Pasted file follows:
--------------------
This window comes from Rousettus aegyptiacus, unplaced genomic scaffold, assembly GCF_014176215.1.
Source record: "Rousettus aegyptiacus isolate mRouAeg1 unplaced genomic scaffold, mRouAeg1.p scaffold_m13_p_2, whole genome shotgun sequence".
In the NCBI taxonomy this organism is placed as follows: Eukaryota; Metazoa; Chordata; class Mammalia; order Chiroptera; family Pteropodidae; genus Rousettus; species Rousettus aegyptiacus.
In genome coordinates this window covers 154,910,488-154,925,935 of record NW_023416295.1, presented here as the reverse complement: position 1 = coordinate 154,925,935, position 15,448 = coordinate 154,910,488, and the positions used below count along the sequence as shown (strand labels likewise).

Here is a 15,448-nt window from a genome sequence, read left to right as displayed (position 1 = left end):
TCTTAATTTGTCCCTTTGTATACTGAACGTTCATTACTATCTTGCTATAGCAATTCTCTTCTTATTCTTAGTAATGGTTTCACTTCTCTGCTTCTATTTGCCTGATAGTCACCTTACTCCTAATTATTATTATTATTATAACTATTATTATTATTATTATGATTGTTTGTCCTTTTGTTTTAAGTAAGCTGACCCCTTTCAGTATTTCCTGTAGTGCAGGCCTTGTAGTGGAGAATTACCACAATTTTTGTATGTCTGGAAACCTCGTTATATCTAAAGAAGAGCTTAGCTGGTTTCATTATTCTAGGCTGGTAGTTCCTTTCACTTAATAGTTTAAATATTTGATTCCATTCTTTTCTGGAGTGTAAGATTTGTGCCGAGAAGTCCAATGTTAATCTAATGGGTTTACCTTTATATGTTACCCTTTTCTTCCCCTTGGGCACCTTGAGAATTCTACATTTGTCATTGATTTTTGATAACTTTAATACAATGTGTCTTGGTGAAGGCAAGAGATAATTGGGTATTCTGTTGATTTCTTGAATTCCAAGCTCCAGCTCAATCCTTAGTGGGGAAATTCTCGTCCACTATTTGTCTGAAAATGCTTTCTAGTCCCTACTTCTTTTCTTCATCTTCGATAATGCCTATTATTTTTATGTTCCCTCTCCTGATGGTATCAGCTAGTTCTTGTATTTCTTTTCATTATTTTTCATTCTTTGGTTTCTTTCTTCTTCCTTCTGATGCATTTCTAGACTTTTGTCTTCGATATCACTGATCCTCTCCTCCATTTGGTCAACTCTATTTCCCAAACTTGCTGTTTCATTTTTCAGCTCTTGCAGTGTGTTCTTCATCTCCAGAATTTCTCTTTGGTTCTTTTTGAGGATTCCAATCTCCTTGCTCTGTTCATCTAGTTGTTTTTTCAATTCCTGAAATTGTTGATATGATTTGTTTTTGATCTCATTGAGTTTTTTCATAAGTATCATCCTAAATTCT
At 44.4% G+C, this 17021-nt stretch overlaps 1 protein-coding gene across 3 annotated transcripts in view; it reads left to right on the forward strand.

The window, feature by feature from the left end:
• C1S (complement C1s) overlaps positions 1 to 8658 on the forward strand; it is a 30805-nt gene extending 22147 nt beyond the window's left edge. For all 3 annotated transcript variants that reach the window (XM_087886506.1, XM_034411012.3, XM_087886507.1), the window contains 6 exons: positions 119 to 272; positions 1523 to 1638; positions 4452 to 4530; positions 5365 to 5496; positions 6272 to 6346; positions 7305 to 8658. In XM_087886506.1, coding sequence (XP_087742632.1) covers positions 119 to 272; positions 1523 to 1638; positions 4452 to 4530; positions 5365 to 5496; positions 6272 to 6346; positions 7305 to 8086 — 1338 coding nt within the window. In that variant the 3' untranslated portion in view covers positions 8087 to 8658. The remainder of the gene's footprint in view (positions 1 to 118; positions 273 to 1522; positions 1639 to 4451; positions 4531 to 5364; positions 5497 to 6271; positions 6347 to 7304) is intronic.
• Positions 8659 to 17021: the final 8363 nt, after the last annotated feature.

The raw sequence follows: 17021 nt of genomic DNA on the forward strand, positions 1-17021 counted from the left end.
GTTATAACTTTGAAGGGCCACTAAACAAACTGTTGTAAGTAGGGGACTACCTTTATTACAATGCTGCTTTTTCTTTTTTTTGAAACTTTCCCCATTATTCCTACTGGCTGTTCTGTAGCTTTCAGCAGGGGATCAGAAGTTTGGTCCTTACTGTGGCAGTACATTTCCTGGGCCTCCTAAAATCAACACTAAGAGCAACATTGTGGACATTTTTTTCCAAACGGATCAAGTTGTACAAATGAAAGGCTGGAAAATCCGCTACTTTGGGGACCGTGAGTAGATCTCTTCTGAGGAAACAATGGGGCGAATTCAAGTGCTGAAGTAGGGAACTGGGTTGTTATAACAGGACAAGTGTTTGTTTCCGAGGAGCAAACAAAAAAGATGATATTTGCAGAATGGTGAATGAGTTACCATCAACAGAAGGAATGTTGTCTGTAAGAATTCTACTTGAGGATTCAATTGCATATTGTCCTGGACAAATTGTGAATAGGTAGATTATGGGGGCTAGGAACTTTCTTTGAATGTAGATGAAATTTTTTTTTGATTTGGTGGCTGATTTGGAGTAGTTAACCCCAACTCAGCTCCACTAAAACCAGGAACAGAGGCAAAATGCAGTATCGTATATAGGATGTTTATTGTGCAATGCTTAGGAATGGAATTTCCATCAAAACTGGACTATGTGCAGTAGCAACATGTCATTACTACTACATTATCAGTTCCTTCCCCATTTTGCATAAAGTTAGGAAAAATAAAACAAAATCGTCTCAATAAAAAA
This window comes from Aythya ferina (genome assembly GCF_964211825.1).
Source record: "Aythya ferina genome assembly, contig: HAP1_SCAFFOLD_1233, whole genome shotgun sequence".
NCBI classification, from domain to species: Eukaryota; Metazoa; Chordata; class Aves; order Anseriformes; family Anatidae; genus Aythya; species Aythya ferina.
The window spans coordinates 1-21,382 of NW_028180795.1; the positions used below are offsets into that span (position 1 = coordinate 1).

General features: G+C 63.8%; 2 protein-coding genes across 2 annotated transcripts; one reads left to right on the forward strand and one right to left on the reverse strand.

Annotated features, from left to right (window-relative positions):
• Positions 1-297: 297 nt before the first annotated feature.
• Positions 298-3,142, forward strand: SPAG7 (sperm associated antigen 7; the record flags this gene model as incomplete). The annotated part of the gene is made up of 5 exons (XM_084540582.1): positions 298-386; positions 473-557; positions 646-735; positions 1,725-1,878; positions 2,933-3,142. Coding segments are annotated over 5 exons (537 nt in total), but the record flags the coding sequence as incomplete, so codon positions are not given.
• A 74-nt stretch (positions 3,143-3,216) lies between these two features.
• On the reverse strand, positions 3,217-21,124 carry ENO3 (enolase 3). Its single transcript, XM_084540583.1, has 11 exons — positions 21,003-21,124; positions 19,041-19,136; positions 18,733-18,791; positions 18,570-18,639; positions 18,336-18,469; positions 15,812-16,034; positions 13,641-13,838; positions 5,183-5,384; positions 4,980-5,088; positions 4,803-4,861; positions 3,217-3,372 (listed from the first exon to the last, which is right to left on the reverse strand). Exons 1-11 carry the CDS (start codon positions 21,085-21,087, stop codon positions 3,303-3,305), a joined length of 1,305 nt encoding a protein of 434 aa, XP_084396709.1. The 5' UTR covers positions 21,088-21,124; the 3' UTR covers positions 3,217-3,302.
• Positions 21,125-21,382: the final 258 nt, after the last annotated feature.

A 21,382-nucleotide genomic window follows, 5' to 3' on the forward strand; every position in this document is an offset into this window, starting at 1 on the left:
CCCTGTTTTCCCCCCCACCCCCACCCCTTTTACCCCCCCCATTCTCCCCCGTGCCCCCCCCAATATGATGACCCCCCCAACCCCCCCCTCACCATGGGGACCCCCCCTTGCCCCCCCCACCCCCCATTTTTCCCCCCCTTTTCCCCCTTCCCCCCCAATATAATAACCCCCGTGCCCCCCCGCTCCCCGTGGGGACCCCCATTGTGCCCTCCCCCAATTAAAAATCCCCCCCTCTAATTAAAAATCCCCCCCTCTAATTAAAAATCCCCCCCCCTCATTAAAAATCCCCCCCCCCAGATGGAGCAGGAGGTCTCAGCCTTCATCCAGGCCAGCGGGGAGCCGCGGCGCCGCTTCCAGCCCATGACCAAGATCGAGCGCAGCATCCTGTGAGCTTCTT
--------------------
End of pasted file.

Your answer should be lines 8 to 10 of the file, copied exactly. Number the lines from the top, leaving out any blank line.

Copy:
The window, feature by feature from the left end:
• C1S (complement C1s) overlaps positions 1 to 8658 on the forward strand; it is a 30805-nt gene extending 22147 nt beyond the window's left edge. For all 3 annotated transcript variants that reach the window (XM_087886506.1, XM_034411012.3, XM_087886507.1), the window contains 6 exons: positions 119 to 272; positions 1523 to 1638; positions 4452 to 4530; positions 5365 to 5496; positions 6272 to 6346; positions 7305 to 8658. In XM_087886506.1, coding sequence (XP_087742632.1) covers positions 119 to 272; positions 1523 to 1638; positions 4452 to 4530; positions 5365 to 5496; positions 6272 to 6346; positions 7305 to 8086 — 1338 coding nt within the window. In that variant the 3' untranslated portion in view covers positions 8087 to 8658. The remainder of the gene's footprint in view (positions 1 to 118; positions 273 to 1522; positions 1639 to 4451; positions 4531 to 5364; positions 5497 to 6271; positions 6347 to 7304) is intronic.
• Positions 8659 to 17021: the final 8363 nt, after the last annotated feature.